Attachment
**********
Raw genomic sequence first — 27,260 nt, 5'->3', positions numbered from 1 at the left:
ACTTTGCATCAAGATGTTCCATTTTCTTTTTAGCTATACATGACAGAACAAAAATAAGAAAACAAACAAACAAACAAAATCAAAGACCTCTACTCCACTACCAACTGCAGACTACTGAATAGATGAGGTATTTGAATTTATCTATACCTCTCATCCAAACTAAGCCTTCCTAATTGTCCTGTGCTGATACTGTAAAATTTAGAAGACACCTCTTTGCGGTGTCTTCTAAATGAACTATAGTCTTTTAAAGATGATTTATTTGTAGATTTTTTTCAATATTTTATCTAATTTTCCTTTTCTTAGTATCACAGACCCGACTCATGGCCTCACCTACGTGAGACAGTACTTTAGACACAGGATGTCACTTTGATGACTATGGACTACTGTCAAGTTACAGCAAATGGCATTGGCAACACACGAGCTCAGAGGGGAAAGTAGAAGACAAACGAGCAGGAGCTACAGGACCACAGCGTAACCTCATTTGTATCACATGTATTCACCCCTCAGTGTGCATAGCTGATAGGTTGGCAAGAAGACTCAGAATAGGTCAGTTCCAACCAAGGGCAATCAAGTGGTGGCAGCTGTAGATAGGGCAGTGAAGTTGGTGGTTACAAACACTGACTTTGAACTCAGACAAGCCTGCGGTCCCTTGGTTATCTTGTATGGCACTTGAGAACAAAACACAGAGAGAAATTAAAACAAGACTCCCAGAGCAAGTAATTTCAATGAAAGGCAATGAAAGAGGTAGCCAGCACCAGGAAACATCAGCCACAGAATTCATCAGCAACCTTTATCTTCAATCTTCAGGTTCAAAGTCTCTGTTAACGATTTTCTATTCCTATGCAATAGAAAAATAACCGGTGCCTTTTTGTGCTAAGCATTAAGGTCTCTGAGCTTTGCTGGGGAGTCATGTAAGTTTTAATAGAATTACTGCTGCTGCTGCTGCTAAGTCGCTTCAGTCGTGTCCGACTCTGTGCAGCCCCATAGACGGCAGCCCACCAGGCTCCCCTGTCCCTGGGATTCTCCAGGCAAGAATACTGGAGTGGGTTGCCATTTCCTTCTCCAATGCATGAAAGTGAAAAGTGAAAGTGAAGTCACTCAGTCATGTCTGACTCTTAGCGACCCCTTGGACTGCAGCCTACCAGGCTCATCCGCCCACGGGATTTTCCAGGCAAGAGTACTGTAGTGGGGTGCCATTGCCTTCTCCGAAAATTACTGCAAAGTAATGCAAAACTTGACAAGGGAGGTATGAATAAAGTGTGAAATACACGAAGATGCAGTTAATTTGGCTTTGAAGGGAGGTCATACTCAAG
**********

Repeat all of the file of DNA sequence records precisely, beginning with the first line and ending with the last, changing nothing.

Raw genomic sequence first — 27,260 nt, 5'->3', positions numbered from 1 at the left:
ACTTTGCATCAAGATGTTCCATTTTCTTTTTAGCTATACATGACAGAACAAAAATAAGAAAACAAACAAACAAACAAAATCAAAGACCTCTACTCCACTACCAACTGCAGACTACTGAATAGATGAGGTATTTGAATTTATCTATACCTCTCATCCAAACTAAGCCTTCCTAATTGTCCTGTGCTGATACTGTAAAATTTAGAAGACACCTCTTTGCGGTGTCTTCTAAATGAACTATAGTCTTTTAAAGATGATTTATTTGTAGATTTTTTTCAATATTTTATCTAATTTTCCTTTTCTTAGTATCACAGACCCGACTCATGGCCTCACCTACGTGAGACAGTACTTTAGACACAGGATGTCACTTTGATGACTATGGACTACTGTCAAGTTACAGCAAATGGCATTGGCAACACACGAGCTCAGAGGGGAAAGTAGAAGACAAACGAGCAGGAGCTACAGGACCACAGCGTAACCTCATTTGTATCACATGTATTCACCCCTCAGTGTGCATAGCTGATAGGTTGGCAAGAAGACTCAGAATAGGTCAGTTCCAACCAAGGGCAATCAAGTGGTGGCAGCTGTAGATAGGGCAGTGAAGTTGGTGGTTACAAACACTGACTTTGAACTCAGACAAGCCTGCGGTCCCTTGGTTATCTTGTATGGCACTTGAGAACAAAACACAGAGAGAAATTAAAACAAGACTCCCAGAGCAAGTAATTTCAATGAAAGGCAATGAAAGAGGTAGCCAGCACCAGGAAACATCAGCCACAGAATTCATCAGCAACCTTTATCTTCAATCTTCAGGTTCAAAGTCTCTGTTAACGATTTTCTATTCCTATGCAATAGAAAAATAACCGGTGCCTTTTTGTGCTAAGCATTAAGGTCTCTGAGCTTTGCTGGGGAGTCATGTAAGTTTTAATAGAATTACTGCTGCTGCTGCTGCTAAGTCGCTTCAGTCGTGTCCGACTCTGTGCAGCCCCATAGACGGCAGCCCACCAGGCTCCCCTGTCCCTGGGATTCTCCAGGCAAGAATACTGGAGTGGGTTGCCATTTCCTTCTCCAATGCATGAAAGTGAAAAGTGAAAGTGAAGTCACTCAGTCATGTCTGACTCTTAGCGACCCCTTGGACTGCAGCCTACCAGGCTCATCCGCCCACGGGATTTTCCAGGCAAGAGTACTGTAGTGGGGTGCCATTGCCTTCTCCGAAAATTACTGCAAAGTAATGCAAAACTTGACAAGGGAGGTATGAATAAAGTGTGAAATACACGAAGATGCAGTTAATTTGGCTTTGAAGGGAGGTCATACTCAAG